THE DUPLEX | THE EPITOME OF DOWNTOWN CHIC This exquisite Duplex melds a bespoke collection of striking finishes with soaring ceiling heights, floor to ceiling windows, grand room dimensions including three bedrooms, three bathrooms and one powder room and is the epitome of contemporary chic boutique living. With 21-foot soaring ceilings, this 4,200+ square foot duplex, includes a blend or 10-…
THE DUPLEX | THE EPITOME OF DOWNTOWN CHIC This exquisite Duplex melds a bespoke collection of striking finishes with soaring ceiling heights, floor to ceiling windows, grand room dimensions including three bedrooms, three bathrooms and one powder room and is the epitome of contemporary chic boutique living. With 21-foot soaring ceilings, this 4,200+ square foot duplex, includes a blend or 10-inch wide European oak and heated black granite slab floors, original exposed brick detailing, two architecturally significant iron street-facing balcony, an in-home washer dryer, secondary Livingroom overlooking first floor, library or small 4th bedroom and a private master terrace. The first level of the residence opens directly into a cavernous, double height living room, dining room, and kitchen. Adorned with a gas-burning fireplace and flanked by two rows of oversized windows, the living and dining rooms lead onto a street-facing balcony. The Boffi-designed kitchen is equipped with sleek white quartzite countertops, a massive eat-in island, and a suite of fully integrated Gaggenau appliances. The southern end of this level is occupied by a capacious grand Master Suite that includes a huge walk-in closet, a private balcony, and a spa-like en-suite bathroom with custom Boffi-designed dual vanity sinks, an iTempo walk-in steam shower, and a separate 72-inch ZUMA bathtub.
THE CONDO | ULTRA BOUTIQUE LIVING
41 Great Jones is a coveted and ultra-boutique condominium designed by the renowned Morris Adjmi Architects and developed by the esteemed Blumenfeld Development Group. MA transformed this 1890 store-and-loft building into a contemporary three-unit condominium, its Renaissance Revival facade was repaired and restored, including cast-iron columns and wrought-iron fire escape baskets, while details that had been lost to history, like the original wood-and-glass storefront and metal cornice, were recreated from historic photographs. While the outside was preserved, the inside was completely transformed with three distinctive condominium units. With its supreme location steps from Soho, Greenwich Village and The East Village, coupled with its ultra-chic and private family sized living, The Duplex is the perfect city sanctuary to call home-sweet-home in the heart one of Manhattan's most desirable and coveted neighborhoods. GREAT JONES | HISTORY 41 Great Jones was designed by Herter Brothers Architects, constructed between 1889 and 1890, and originally housed a number of high-end garment manufacturers. The building remains largely intact to its early twentieth-century appearance and contributes to the mixed-use and diverse character of the NoHo Historic District Extension. From 1959 to 2013, Acme Sandblasting Company occupied the lower levels.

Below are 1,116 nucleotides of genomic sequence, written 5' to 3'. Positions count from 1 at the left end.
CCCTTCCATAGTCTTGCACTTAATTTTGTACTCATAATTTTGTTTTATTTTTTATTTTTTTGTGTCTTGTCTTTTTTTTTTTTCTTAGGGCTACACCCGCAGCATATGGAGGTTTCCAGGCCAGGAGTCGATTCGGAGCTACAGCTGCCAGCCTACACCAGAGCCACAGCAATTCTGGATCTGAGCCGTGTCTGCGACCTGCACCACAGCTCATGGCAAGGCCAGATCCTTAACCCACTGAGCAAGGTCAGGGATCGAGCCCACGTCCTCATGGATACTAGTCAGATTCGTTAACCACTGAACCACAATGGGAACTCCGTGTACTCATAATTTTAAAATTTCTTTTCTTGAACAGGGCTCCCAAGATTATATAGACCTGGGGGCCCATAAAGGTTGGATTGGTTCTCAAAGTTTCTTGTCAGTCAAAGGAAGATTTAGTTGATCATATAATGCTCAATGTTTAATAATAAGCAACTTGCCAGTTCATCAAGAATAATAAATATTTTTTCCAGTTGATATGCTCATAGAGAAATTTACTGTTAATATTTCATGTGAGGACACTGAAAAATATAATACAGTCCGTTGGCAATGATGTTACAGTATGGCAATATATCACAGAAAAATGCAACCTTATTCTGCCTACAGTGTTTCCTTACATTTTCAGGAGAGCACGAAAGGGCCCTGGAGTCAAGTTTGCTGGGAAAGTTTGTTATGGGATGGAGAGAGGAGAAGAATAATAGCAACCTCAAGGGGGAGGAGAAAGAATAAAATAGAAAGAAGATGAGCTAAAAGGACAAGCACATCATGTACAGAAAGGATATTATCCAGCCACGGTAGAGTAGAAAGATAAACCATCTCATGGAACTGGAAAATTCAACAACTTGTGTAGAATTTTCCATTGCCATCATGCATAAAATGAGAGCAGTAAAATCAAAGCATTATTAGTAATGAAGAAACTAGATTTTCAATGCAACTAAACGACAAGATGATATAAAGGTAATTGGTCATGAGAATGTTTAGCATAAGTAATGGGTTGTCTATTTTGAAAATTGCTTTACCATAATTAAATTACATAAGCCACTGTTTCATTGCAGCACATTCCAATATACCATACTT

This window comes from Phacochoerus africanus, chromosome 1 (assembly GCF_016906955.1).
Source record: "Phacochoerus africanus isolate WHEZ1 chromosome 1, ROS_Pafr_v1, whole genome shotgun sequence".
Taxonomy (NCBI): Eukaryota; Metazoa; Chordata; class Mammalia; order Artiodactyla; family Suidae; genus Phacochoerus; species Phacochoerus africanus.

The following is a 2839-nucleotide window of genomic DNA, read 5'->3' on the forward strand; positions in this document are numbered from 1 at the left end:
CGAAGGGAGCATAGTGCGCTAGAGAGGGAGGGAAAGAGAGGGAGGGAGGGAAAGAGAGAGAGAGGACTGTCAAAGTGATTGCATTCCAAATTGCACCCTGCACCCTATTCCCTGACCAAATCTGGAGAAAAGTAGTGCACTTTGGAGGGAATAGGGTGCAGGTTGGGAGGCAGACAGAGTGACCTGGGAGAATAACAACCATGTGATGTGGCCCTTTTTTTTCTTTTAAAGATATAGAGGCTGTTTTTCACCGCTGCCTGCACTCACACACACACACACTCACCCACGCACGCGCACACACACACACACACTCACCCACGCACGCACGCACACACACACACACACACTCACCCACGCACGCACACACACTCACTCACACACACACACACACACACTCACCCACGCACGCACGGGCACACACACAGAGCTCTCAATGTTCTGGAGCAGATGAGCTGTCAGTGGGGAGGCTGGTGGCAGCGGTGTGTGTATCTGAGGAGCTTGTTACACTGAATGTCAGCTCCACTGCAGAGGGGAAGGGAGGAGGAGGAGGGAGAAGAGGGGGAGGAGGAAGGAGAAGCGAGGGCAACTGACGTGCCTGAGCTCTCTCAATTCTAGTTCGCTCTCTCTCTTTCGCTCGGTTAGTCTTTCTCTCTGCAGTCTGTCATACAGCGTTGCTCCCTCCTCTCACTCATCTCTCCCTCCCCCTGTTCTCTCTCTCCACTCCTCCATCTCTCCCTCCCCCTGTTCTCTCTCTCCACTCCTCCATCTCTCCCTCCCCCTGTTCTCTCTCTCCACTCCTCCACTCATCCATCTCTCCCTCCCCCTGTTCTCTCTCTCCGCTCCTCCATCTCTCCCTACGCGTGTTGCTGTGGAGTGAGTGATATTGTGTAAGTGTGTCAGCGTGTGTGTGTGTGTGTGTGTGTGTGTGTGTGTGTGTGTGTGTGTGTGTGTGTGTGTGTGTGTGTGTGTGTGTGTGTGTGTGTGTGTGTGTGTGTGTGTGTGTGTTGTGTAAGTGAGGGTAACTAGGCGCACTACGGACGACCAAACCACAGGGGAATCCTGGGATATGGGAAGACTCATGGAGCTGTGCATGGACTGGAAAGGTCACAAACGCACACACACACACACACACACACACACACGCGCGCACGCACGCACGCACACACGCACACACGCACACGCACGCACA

Acme Sandblasting was founded in 1916 but operated down the block at 7 Great Jones. Lifelong New Yorker Leon Feinberg purchased the business in 1947 and eventually moved the operation to 41 Great Jones in 1958/9. It was once part of a thriving industrial center in that part of the neighborhood and outlasted nearly all of its peers. Feinberg passed away in 2010 at age 93. The company followed three years later.
According to the Greenwich Village Society for Historic Preservation , Great Jones Street , located between Lafayette Street and the Bowery, was named for Samuel Jones who was born in Massapequa in 1734. Known as the “Father” of the New York State Bar, Jones revised the laws to govern the state and became the first Comptroller to serve New York. He also served as a delegate to the Constitutional Convention in Poughkeepsie in 1788, assuring that the state’s Bill of Rights would be included. He’s remembered as “one of the most profound and enlightened jurists of this or any other country.”
In 1789, Jones donated a parcel of land in the East Village to the city, with the request that any street within the property had to be named after him. However, at the time, in 1789, a block called Jones Street already existed in Greenwich Village. To prevent confusion of the two streets, Jones suggested the name “Great Jones” for its unusual width, and it stuck. In the early nineteenth century, Great Jones lived up to its name and featured homes of many affluent and aristocrat residents, including former mayor Philip Hone. As these New Yorkers later flocked uptown in the late 1880s, the area became home to mostly craftsmen. Due to its Romanesque, Renaissance and Classical Revival architecture, the city’s Landmarks Preservation Commission included it in their NoHo Historic District Extension category.